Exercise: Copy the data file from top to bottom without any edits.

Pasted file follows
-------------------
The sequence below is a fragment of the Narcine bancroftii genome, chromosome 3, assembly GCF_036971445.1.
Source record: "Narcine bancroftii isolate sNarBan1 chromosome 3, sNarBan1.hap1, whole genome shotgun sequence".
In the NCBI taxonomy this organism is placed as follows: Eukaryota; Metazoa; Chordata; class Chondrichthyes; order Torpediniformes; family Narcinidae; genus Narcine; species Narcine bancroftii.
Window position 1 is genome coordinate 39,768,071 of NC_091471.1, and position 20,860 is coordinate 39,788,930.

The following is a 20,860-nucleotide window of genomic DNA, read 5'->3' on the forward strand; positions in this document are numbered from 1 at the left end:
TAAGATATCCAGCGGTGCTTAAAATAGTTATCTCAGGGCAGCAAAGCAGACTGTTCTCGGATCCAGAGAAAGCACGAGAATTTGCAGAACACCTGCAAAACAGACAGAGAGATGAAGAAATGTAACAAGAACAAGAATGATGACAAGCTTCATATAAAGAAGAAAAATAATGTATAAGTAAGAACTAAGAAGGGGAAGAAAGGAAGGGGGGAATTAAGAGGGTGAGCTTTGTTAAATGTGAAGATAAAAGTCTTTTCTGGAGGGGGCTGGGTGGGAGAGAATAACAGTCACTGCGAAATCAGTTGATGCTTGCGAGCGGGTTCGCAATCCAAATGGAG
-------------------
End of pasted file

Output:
The sequence below is a fragment of the Narcine bancroftii genome, chromosome 3, assembly GCF_036971445.1.
Source record: "Narcine bancroftii isolate sNarBan1 chromosome 3, sNarBan1.hap1, whole genome shotgun sequence".
In the NCBI taxonomy this organism is placed as follows: Eukaryota; Metazoa; Chordata; class Chondrichthyes; order Torpediniformes; family Narcinidae; genus Narcine; species Narcine bancroftii.
Window position 1 is genome coordinate 39,768,071 of NC_091471.1, and position 20,860 is coordinate 39,788,930.

The following is a 20,860-nucleotide window of genomic DNA, read 5'->3' on the forward strand; positions in this document are numbered from 1 at the left end:
TAAGATATCCAGCGGTGCTTAAAATAGTTATCTCAGGGCAGCAAAGCAGACTGTTCTCGGATCCAGAGAAAGCACGAGAATTTGCAGAACACCTGCAAAACAGACAGAGAGATGAAGAAATGTAACAAGAACAAGAATGATGACAAGCTTCATATAAAGAAGAAAAATAATGTATAAGTAAGAACTAAGAAGGGGAAGAAAGGAAGGGGGGAATTAAGAGGGTGAGCTTTGTTAAATGTGAAGATAAAAGTCTTTTCTGGAGGGGGCTGGGTGGGAGAGAATAACAGTCACTGCGAAATCAGTTGATGCTTGCGAGCGGGTTCGCAATCCAAATGGAG